Want the inside scoop on salon speak? We break it down for you in our hair color dictionary and teach you how to talk the talk.
The application of highlights by “painting on”.
A not-so-classy orange hue that can happen when hair (typically blonde) is chemically lightened. It commonly occurs when the natural hair color is darker and is substantially lightened in one process.
A new spin on the ever-evolving ombré! It’s a combo of balayage plus ombré in which highlights are “painted on” and gradually fade from dark to light.
Background color (n)
Also known as the color you were born with or your “natural color.”
Thicker hair strands that appear less smooth.
A term used to describe a shade that has no red or gold tones (descriptions: ash, champagne)
The lightness or darkness of a specific hair color.
Having strand to strand variation in the color result (it’s a good thing!).
Property of healthy hair. The strand will yield to gentle pulling. Elasticity is what gives hair bounce.
Thinner hair strands that accept less color.
Gloss or glaze (n)
A level 2 (semi-permanent) hair color that is applied over existing hair color or virgin hair to give it shine.
Highlight or high tone color (n, v)
The lightest shade within a strand, where nature or placed color creates sunlit results.
Hair in the state of being unimpaired, original, and pure.
The degree of lightness or darkness of a shade, ranging from 1 (black) to 10 (lightest blonde).
Line of demarcation (n)
The point of visible re-growth (also known as a “root line”).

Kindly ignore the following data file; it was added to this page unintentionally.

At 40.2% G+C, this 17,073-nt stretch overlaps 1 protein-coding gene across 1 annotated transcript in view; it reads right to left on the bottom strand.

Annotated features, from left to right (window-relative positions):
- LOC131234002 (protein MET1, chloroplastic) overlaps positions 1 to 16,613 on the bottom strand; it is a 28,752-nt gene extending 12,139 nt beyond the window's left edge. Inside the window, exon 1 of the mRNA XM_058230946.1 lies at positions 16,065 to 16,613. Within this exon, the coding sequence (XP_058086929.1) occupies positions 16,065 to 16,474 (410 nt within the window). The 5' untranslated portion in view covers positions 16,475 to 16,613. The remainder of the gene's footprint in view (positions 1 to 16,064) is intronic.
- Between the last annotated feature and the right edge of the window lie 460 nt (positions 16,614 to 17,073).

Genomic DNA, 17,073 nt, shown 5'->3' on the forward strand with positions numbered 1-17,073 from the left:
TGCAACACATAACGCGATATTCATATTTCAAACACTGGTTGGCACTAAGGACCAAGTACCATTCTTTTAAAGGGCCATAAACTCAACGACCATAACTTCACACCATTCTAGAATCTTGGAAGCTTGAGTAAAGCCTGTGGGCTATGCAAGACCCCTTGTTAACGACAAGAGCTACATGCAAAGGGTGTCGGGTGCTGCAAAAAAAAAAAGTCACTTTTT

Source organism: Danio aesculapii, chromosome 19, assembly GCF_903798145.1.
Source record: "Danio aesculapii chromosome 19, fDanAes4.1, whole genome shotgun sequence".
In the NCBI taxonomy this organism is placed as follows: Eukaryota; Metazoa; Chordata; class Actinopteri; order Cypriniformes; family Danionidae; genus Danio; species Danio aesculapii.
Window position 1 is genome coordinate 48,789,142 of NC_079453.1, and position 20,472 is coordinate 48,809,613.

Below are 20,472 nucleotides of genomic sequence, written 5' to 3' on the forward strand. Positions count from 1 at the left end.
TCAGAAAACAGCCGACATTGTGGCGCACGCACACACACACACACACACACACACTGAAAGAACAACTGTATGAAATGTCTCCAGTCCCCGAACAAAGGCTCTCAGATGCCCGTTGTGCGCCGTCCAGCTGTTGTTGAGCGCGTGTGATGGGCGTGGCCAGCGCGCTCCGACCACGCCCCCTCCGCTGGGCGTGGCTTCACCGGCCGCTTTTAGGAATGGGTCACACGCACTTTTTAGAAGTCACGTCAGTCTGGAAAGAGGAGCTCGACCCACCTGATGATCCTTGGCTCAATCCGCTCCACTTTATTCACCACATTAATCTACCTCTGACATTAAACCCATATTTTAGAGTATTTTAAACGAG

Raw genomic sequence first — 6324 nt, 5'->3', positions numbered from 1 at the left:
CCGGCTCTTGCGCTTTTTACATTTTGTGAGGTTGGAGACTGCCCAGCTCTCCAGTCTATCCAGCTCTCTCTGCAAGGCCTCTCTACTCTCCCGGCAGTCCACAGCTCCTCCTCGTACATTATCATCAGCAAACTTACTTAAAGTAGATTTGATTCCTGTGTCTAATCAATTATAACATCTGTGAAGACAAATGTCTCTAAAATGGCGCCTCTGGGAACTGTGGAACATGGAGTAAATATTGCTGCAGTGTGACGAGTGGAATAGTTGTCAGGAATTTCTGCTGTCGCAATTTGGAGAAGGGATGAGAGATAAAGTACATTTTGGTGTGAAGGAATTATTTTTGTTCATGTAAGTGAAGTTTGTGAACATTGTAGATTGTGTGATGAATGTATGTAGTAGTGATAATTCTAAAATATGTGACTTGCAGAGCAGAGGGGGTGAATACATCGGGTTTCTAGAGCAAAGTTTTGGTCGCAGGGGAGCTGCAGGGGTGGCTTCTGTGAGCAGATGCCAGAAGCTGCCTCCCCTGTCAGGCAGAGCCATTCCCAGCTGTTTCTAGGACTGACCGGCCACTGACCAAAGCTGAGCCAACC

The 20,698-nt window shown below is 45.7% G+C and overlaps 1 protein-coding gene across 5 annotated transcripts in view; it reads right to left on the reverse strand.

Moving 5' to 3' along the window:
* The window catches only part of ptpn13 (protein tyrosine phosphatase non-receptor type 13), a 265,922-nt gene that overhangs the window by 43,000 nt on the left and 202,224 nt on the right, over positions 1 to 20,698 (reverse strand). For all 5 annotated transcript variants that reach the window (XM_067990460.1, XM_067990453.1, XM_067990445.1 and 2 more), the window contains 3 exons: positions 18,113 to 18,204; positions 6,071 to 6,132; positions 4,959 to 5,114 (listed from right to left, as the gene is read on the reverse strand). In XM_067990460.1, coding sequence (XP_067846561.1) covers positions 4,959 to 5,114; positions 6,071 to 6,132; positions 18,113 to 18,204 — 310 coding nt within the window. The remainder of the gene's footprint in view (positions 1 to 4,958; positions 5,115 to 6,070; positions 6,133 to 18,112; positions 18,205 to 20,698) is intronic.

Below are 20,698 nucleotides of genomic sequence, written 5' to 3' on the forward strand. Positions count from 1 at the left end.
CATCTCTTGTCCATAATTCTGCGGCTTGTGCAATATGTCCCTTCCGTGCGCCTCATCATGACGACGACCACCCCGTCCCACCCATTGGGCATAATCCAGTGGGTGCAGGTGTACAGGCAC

Hair section that is colored darker.
How often you’re willing or need to recolor. Most maintenance schedules are 4 to 6 weeks.
The illusion created when lighter hair stands out, darker hair recedes.
Natural hair color (n)
This is the color that has never been touched by hair color. It could be all your hair or just the hair at the scalp that is growing out from the last time you colored.
From the French word meaning “shaded” or “shading.” Ombré hair color is generally darker from the roots through the mid-shaft and then gradually gets lighter from the mid-shaft to the ends. It is usually achieved using a balayage technique or block coloring and can be bold or softly blended.
Hair color that alters the natural pigment in your hair. It lasts until it grows out.
Resulting color (n)
The color of your hair after you have applied hair color (your end result).
Reverse ombré (n)
Hair color technique – light at the roots and gradually transitions into a darker shade at the ends.
Starting color (n)
The color (both level and tone) of your hair before you start a coloring process. If you have colored hair, this is the color of your colored hair (synonym: current color).
Short for “subtle ombré”. This technique gradually fades from a darker into a lighter color, but the contrast is soft and natural.
The warmth or coolness of a shade (descriptions: warm, cool, red, gold, violet, etc.).
Virgin hair (n)
Hair that has not been colored. It can be a whole head of hair or re-growth.
Shades that have red or golden tones (descriptions: honey, caramel, bronze, copper, etc.).